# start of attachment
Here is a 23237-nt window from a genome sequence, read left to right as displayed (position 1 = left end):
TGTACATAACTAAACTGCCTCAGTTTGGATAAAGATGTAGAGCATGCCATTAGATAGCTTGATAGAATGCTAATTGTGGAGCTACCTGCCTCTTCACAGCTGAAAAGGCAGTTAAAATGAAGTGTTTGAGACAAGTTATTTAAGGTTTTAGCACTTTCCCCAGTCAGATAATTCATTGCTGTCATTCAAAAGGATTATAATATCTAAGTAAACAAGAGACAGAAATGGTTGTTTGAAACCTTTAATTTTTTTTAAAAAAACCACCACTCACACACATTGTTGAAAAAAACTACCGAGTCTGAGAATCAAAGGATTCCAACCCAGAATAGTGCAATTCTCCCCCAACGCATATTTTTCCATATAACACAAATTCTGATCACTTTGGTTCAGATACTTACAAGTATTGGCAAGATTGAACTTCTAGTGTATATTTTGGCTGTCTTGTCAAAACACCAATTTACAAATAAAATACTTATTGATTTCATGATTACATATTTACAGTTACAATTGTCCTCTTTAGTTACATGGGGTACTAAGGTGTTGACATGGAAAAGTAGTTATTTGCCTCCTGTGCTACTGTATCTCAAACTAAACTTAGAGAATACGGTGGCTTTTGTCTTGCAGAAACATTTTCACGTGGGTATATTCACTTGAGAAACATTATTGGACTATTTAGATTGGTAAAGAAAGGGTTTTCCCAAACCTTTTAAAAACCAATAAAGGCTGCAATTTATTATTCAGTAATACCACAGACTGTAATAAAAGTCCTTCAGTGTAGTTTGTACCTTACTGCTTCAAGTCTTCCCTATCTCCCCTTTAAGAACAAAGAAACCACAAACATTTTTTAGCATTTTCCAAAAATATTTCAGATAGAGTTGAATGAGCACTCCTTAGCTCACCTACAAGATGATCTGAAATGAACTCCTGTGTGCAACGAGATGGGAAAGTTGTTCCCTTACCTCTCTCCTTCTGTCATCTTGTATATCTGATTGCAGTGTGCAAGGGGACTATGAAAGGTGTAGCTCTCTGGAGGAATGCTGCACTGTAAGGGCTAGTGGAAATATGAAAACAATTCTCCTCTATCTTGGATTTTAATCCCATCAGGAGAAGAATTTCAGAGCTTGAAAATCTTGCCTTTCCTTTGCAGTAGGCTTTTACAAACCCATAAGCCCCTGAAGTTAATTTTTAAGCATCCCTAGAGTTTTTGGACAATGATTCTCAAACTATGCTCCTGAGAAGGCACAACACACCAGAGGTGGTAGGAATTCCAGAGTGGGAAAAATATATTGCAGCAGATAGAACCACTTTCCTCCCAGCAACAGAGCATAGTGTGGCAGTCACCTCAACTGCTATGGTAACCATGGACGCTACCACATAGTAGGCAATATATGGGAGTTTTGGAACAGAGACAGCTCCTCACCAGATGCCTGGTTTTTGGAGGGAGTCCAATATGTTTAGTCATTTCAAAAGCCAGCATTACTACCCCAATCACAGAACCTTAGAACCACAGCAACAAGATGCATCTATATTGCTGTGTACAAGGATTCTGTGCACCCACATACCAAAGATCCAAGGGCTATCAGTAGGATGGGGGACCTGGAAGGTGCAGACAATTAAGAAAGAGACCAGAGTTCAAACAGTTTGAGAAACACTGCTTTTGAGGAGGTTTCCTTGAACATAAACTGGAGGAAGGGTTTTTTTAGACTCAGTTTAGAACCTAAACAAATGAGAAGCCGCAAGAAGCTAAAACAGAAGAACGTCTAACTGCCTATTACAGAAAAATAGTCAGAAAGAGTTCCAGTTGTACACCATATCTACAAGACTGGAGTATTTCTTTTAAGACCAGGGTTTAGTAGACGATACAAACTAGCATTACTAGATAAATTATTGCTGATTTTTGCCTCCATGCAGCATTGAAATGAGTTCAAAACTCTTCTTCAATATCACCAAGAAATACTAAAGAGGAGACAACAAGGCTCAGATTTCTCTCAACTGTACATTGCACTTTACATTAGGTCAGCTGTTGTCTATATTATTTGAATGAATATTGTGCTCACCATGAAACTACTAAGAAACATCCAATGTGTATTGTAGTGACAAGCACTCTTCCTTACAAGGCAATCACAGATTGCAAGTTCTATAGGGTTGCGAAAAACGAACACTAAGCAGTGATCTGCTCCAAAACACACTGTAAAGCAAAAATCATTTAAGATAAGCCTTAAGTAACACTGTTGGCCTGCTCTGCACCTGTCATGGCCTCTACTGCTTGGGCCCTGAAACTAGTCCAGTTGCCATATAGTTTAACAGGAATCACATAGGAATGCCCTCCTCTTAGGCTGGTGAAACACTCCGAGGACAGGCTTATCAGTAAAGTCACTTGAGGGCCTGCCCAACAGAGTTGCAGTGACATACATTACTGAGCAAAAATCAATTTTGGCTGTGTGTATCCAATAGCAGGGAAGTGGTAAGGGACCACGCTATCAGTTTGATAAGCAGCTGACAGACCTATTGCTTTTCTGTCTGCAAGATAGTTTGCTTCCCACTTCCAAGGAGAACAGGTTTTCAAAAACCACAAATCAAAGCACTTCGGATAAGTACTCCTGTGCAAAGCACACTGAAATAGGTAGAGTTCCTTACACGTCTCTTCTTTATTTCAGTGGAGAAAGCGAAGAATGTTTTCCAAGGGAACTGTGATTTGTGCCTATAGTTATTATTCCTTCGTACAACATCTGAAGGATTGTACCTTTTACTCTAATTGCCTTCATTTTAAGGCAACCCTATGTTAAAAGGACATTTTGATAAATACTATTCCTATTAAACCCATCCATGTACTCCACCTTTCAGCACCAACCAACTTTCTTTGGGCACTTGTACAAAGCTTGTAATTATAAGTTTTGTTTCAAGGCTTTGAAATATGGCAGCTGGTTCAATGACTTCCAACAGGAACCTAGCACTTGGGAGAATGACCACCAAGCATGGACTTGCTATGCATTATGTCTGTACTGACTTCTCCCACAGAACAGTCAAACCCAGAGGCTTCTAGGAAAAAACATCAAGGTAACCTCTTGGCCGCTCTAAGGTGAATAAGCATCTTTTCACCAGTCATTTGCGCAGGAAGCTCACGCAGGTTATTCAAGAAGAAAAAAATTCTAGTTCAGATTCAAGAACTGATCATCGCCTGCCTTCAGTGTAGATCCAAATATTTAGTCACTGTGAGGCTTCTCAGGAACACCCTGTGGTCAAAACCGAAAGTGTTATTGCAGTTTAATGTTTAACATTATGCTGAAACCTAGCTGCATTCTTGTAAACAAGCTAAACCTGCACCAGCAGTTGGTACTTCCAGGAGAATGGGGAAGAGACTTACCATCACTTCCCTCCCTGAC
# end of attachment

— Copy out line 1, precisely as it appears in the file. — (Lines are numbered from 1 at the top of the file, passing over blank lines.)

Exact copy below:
Here is a 23237-nt window from a genome sequence, read left to right as displayed (position 1 = left end):